Children's Health Defense v. Federal Communications Commission, No. 21-1075 (D.C. Cir. 2022)Annotate this Case
The FCC promulgated a regulation which originally authorized the installation on private property, with the owner's consent, of "over-the-air reception devices," regardless of State and local restrictions, "including zoning, land-use, or building regulation[s], or any private covenant, homeowners' association rule or similar restriction on property." The FCC later expanded coverage to include antennas that act as "hub sites" or relay service to other locations. Petitioners, expressing concern about possible health effects from increased radiofrequency exposure, argued that the proliferation of commercial-grade antennas would increase the suffering of those with radiofrequency sensitivity—violating their rights under the Americans with Disabilities Act (ADA), the Fair Housing Act (FHA), and the U.S. Constitution's protections of private property and personal autonomy. Petitioners also contend that the amendments would deny affected individuals fair notice and an opportunity to be heard.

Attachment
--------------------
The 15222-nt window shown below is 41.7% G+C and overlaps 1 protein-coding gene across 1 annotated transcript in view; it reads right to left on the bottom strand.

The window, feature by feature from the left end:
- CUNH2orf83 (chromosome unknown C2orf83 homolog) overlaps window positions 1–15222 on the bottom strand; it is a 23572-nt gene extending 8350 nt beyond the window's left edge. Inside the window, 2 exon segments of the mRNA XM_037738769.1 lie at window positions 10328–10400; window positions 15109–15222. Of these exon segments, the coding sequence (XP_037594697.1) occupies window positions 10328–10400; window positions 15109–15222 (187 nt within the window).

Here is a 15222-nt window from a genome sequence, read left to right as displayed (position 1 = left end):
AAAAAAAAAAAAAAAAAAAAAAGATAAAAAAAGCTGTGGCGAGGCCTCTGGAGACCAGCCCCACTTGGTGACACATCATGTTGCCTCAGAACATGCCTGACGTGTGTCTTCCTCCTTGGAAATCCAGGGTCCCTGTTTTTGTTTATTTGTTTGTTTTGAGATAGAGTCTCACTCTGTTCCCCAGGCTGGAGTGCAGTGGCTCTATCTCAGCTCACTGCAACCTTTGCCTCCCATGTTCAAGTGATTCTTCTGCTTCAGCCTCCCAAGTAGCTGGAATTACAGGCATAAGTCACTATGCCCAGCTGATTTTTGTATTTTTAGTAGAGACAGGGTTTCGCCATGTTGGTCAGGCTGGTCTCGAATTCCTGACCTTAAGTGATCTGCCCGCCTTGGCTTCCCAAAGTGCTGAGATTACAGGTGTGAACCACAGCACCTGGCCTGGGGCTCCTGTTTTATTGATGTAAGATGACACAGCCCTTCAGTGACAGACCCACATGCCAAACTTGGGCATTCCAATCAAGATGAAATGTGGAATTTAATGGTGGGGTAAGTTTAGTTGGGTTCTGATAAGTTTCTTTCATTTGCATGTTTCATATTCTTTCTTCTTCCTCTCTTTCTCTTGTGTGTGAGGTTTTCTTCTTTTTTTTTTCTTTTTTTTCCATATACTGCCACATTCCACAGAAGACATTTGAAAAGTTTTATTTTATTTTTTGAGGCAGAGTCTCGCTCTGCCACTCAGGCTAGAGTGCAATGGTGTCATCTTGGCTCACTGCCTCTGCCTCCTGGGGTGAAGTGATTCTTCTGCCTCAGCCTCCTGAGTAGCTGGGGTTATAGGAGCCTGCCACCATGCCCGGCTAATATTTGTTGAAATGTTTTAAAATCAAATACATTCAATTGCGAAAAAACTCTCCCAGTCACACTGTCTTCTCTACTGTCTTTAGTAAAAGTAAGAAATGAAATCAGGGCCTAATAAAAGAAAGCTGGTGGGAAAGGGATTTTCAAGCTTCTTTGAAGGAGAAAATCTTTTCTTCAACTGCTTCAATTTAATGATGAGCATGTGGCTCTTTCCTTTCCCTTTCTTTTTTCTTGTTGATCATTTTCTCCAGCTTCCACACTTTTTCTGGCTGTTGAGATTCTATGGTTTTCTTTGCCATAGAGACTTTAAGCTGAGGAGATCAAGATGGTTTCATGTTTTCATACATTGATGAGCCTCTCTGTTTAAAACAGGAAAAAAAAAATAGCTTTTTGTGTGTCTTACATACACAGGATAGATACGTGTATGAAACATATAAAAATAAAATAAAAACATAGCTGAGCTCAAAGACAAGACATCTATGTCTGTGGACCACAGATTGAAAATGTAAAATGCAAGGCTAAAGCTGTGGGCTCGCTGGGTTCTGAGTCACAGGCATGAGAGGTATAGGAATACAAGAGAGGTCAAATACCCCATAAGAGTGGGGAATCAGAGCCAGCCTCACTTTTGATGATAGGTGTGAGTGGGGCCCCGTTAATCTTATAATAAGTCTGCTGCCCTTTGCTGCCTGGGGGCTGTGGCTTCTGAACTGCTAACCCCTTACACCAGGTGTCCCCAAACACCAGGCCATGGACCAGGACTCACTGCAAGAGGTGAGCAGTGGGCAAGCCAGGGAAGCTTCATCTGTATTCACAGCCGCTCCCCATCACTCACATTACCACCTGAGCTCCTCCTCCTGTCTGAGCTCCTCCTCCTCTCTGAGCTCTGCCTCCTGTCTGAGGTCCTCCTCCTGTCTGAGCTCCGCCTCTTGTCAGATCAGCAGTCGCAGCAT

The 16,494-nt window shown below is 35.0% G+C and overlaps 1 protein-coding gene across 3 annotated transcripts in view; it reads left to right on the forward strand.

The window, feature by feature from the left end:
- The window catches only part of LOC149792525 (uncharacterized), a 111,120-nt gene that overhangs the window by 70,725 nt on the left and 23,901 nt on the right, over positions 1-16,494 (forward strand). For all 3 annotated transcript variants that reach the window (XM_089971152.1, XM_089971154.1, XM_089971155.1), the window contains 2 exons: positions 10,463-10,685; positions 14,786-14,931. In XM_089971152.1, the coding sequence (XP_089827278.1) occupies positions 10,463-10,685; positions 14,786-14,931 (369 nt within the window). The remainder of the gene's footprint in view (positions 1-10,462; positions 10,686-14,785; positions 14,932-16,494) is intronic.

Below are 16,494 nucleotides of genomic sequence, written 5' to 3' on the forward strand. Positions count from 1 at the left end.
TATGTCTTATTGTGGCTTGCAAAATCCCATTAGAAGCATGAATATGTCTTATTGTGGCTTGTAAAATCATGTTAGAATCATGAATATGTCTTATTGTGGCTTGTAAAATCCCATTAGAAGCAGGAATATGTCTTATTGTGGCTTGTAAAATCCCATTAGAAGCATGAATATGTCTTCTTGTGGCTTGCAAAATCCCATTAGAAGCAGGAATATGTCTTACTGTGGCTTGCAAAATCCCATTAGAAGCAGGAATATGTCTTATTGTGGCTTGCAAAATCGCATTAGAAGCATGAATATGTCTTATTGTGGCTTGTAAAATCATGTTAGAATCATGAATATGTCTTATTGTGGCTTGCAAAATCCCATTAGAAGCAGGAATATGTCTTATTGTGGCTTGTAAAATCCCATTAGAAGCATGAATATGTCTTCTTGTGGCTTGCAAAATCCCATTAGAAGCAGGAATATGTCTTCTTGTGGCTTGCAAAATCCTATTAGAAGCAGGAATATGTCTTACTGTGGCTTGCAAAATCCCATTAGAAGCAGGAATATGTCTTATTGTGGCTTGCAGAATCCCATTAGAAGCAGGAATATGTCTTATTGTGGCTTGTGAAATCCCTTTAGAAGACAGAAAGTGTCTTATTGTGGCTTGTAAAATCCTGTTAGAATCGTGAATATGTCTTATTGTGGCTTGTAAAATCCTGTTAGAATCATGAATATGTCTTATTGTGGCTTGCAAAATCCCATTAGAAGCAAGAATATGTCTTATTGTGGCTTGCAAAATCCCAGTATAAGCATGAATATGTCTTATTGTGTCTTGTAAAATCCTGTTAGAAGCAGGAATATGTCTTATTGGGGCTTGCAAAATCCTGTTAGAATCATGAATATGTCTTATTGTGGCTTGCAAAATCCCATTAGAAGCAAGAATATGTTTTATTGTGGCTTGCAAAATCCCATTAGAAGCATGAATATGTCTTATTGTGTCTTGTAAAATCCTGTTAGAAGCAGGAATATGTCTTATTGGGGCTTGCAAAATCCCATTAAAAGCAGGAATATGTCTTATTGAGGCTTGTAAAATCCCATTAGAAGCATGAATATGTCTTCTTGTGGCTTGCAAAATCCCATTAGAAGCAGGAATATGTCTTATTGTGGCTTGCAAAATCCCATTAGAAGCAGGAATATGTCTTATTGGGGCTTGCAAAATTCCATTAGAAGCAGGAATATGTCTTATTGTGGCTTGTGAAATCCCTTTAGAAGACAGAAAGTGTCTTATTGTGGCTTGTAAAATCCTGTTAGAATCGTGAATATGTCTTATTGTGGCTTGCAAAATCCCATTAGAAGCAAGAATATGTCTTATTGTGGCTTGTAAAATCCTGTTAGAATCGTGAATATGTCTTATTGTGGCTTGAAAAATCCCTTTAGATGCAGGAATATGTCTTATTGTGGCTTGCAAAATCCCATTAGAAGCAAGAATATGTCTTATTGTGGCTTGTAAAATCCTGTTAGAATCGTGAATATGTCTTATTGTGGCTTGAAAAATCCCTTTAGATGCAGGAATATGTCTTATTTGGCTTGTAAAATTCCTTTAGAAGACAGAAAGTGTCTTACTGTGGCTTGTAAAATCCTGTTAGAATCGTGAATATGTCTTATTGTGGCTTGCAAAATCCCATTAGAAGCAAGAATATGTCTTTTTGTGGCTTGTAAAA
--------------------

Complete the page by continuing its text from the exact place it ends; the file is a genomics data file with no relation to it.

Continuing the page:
The DC Circuit first concluded that two of the petitioners' interests are impacted directly by the FCC's order and that CHD has associational standing. The court also concluded that the Commission's citation of and reliance on the Commission's Continental Airlines decision provided sufficient explanation for its authority to expand the regulation to hub-and-relay antennas carrying broadband Internet. The court rejected petitioners' contentions to the contrary that the order is unsupported by Section 303 of the Communications Act. Finally, the court rejected petitioners' contention that the order lacks a reasoned foundation because the Commission disregarded the human health consequences of its action. Rather, the court concluded that the Commission sufficiently explained that its order does not change the applicability of the Commission's radio frequency exposure requirements and that such concerns were more appropriately directed at its radiofrequency rulemaking. Furthermore, the Commission may also preempt restrictions on the placement of the new category of antennas now included in the regulation. Therefore, the court denied the petition challenging the FCC's order.